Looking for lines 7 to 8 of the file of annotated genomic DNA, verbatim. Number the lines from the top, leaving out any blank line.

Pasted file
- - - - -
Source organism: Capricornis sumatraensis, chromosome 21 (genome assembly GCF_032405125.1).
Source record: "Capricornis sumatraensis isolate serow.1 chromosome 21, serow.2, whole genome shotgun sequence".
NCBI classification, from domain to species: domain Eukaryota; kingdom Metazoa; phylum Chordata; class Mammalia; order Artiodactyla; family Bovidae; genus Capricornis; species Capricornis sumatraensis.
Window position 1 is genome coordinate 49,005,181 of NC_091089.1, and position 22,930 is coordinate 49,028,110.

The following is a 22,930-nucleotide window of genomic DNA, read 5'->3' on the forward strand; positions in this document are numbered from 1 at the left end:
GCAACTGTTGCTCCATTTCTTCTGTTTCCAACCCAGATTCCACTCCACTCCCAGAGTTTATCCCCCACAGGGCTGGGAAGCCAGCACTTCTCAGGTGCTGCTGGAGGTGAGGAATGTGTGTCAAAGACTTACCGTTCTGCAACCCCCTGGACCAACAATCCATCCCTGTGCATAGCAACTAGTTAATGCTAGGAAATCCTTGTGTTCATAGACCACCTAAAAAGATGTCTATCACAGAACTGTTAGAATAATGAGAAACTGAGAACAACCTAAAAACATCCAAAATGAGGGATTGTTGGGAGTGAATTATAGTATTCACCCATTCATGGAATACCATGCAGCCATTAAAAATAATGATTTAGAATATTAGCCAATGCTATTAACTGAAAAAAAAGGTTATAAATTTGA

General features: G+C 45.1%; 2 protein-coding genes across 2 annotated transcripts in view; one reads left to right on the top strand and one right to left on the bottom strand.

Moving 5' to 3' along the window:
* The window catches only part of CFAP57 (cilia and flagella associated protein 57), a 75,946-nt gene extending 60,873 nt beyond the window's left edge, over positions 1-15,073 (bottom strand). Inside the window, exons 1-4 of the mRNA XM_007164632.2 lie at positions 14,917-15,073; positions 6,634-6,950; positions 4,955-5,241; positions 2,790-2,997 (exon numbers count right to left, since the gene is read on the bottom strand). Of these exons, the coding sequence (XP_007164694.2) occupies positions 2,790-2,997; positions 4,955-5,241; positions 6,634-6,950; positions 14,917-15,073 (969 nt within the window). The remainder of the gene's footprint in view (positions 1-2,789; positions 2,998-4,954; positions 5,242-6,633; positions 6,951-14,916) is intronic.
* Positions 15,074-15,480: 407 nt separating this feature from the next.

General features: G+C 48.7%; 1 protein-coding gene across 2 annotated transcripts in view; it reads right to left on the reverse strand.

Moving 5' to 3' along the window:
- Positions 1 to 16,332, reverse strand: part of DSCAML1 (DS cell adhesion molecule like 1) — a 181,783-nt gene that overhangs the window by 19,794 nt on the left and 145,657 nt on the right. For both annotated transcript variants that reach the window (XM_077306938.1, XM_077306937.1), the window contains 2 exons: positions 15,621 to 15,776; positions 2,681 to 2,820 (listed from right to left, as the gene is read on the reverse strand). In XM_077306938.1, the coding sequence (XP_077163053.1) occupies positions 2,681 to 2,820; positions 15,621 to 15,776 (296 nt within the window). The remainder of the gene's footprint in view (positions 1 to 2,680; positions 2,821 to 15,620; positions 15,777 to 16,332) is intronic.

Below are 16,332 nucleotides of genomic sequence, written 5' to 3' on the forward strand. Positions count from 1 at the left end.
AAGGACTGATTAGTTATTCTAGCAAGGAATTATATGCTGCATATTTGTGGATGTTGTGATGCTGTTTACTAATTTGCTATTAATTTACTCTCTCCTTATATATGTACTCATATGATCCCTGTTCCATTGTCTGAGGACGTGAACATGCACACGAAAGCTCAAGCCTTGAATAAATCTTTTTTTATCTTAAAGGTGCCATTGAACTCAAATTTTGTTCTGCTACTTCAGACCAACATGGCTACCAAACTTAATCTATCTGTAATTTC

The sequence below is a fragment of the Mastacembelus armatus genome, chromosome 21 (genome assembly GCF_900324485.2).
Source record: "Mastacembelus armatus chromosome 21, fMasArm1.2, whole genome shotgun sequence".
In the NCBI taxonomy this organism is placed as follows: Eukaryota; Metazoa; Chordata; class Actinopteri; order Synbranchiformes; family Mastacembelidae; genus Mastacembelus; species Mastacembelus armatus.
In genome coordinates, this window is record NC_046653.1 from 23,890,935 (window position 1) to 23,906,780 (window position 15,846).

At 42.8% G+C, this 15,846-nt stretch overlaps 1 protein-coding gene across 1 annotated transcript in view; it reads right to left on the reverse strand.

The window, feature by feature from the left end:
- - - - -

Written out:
General features: G+C 45.1%; 2 protein-coding genes across 2 annotated transcripts in view; one reads left to right on the top strand and one right to left on the bottom strand.

Moving 5' to 3' along the window: